What does the word sustainability mean to you? Is it a buzzword which gets over-used by businesses and the Government, or does it have a deeper meaning?
The topic may appear broad, but University College Dublin’s Bachelor of Science (BSc) in Sustainability sees it in an interdisciplinary way – with representation from numerous disciplines such as science, social sciences, law and economics.
The programme is aiming to attract students with an interest in a broad range of industries who will benefit from the added training. Through industry partners, its internship programme and its connection to UCD’s Earth Institute, students will have pathways to research areas or for careers within industries like business, government or environmental sciences.
“There is an ever-growing number of companies with sustainability-related departments, as well as a growing number of sustainability consultancy businesses,” programme co-ordinator Kirsten Southard says. “The graduates will be an attractive prospect for these sorts of roles. They will also have the opportunity to study further through graduate programmes.”
UCD’s BSc in Sustainability is Ireland’s only bachelor level degree in sustainability. As co-director of this programme and director of UCD’s Earth Institute (where much of UCD’s intersectional research in sustainability takes place), Professor Tasman Crowe is able to impart up-to-date knowledge and inspire students to take a different approach to environmental research.
“I’ve been in UCD for 21 years now,” he explains. “My role in the Earth Institute is all about bringing people together from different disciplines, getting them talking to each other, sparking new research ideas and translating that into policy and impact. That’s alswo translated into the sustainability degree.
“We can’t be working in individual silos. We have to be talking to each other, and to the wider society, to better understand what we need from research.”
Mix of backgrounds
The BSc in Sustainability is still relatively new at just three years old, but is gaining in popularity. Southard says there has been a 50% increase in mentions of the programme in this year’s CAO.
“There’s a real interest in it from prospective students, which is great,” she says. “It’s in its third year now, so we’ll have a full cohort next year. The first cohort was 40 students and now it’s increased to 90. The CAO points for 2021 were 506. There are a lot of students from Dublin, but there are students from more rural areas as well; [there is] a nice mix of backgrounds in the programme.”
In addition to the required CAO points, prospective Leaving Cert students will require a 02/H6 in mathematics and a 06/H7 in Irish, English, and three other recognised subjects. For Maths, ordinarily Level 2 is a grade of 80-89%, whereas the Higher Level 6 is 40-49%, an Ordinary Level 3 (70-79%) or Higher Level 7 (30-39%) in Irish, English and three other recognised subjects.
This programme is unique in its broad approach. In first year, students take a common year – meaning they all take the same range of foundation courses, including introduction to sustainability, scientific enquiry, global justice and introduction to economics.
From there, students develop an idea of where they would like to specialise. From second year on, they focus on one of three specialisations: environmental sciences; social sciences, policy and law; or business and economics.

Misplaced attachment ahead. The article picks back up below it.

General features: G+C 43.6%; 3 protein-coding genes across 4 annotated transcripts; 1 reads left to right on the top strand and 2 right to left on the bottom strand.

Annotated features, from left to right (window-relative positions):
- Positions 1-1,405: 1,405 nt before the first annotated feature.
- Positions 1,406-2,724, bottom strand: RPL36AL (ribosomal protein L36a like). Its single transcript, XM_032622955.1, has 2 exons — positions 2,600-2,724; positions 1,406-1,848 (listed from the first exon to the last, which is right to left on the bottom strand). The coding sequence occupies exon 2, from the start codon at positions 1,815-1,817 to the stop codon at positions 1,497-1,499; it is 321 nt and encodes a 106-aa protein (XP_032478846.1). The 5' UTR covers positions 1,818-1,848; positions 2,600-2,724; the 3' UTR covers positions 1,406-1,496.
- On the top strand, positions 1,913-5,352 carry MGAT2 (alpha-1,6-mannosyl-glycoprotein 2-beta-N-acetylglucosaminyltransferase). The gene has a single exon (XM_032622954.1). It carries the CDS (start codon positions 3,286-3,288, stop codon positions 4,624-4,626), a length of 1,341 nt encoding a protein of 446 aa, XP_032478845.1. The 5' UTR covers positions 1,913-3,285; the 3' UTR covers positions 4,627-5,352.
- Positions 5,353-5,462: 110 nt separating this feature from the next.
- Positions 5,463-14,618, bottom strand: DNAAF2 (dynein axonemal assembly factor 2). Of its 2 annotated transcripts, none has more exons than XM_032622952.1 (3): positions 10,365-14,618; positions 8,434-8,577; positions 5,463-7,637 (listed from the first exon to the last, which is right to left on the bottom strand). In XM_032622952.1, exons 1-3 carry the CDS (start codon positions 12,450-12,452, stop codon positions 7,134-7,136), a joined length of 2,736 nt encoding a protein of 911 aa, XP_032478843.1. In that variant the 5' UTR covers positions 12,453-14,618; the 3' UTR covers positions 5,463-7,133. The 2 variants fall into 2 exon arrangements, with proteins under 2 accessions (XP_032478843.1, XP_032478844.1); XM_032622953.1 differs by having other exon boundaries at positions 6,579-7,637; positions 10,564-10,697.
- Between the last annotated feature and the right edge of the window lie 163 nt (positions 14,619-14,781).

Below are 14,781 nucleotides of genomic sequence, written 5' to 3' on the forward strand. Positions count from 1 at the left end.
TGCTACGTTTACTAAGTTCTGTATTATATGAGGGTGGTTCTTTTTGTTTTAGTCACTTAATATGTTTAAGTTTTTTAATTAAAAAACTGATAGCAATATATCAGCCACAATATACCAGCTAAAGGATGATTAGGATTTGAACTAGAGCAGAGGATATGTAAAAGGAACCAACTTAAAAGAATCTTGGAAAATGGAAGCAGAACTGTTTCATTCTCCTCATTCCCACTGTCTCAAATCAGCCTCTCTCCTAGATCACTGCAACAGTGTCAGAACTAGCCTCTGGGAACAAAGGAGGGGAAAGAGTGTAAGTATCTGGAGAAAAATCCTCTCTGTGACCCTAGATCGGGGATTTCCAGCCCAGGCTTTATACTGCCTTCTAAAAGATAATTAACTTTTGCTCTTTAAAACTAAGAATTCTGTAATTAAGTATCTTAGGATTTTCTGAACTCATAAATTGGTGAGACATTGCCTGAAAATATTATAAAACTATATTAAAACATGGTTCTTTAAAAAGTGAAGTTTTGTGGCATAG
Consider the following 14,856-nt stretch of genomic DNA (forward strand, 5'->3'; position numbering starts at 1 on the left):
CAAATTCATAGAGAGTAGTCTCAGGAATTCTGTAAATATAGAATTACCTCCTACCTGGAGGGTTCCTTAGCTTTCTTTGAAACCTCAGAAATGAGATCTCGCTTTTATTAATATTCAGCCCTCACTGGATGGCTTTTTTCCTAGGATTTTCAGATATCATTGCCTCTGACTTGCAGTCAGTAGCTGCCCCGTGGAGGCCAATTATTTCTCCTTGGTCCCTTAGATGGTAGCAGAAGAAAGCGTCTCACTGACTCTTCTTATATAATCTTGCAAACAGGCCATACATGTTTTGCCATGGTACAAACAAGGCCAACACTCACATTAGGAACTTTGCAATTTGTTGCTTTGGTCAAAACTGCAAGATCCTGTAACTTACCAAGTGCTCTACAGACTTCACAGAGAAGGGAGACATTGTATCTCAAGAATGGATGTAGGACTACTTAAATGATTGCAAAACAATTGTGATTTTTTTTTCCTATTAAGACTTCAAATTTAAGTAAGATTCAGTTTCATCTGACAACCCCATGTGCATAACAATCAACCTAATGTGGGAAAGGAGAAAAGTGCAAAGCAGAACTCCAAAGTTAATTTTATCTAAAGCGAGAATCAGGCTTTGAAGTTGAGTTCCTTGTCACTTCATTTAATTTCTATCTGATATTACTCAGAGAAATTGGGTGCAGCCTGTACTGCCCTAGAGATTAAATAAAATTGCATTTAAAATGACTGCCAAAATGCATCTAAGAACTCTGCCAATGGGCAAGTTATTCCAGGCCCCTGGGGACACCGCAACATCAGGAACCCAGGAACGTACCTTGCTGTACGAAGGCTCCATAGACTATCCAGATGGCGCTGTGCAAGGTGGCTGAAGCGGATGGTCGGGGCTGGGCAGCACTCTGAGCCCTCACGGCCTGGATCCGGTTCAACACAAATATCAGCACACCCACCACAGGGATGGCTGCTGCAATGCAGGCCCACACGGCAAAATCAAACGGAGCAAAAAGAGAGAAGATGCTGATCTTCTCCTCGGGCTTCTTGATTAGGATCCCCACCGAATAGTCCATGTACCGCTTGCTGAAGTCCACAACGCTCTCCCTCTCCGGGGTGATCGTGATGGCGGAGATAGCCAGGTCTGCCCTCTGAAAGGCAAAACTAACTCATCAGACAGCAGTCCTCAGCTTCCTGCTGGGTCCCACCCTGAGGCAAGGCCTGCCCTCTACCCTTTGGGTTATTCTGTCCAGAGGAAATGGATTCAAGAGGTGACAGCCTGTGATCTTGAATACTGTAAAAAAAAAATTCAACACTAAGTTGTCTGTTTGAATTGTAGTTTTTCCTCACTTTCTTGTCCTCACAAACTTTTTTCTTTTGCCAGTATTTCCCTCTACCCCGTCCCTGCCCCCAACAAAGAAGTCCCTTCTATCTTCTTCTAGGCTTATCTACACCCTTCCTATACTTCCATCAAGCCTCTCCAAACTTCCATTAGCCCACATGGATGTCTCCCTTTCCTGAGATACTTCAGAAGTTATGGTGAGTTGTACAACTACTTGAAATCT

“Once they’ve chosen a specialisation, they continue to take core modules in sustainability, which brings the whole class together,” Tasman says. “They get quite a lot of time with people with different perspectives, which is valuable. They also take some modules from other specialisations all the way through.
“What we’re trying to do is help the students develop a well-rounded perspective on sustainability challenges – and employers are really excited about that,” he continues.
“They’re looking for people who have that sensibility about them – who can help drive business into more sustainable models.”
A larger aim of this BSc is to forge relationships with different regions, people and organisations to create positive dialogue and learn from others’ experiences. Students have the option of participating in student exchanges, internships and will spend time in other regions on specialised field trips to learn how different sustainability models work within different environments.
Recently, the programme forged ties with the Fingal Farmers’ Group. This occurred when a member of the farming group decided to enter the BSc programme as a mature student.
“[This student] decided – because sustainability has such a huge impact on agriculture – he wanted to be at the forefront of that and he’s really interested in carbon sequestration,” Kirsten explains.
“So through him, we made a connection with the Fingal Farmers’ Group. And through them, we have established four awards, which will start this upcoming academic year.”
The four awards are worth €500 each. Two will be awarded to first-year students, and two for third-year students.
The first students will be expected to write a short piece on sustainability within rural communities, and the winners will use the funds to help them get established within the university and their studies. The third-year students will be expected to write a larger piece on a similar topic and the winners will use the funds to study abroad.
To learn more about this programme, visit ucd.ie or email firstname.lastname@example.org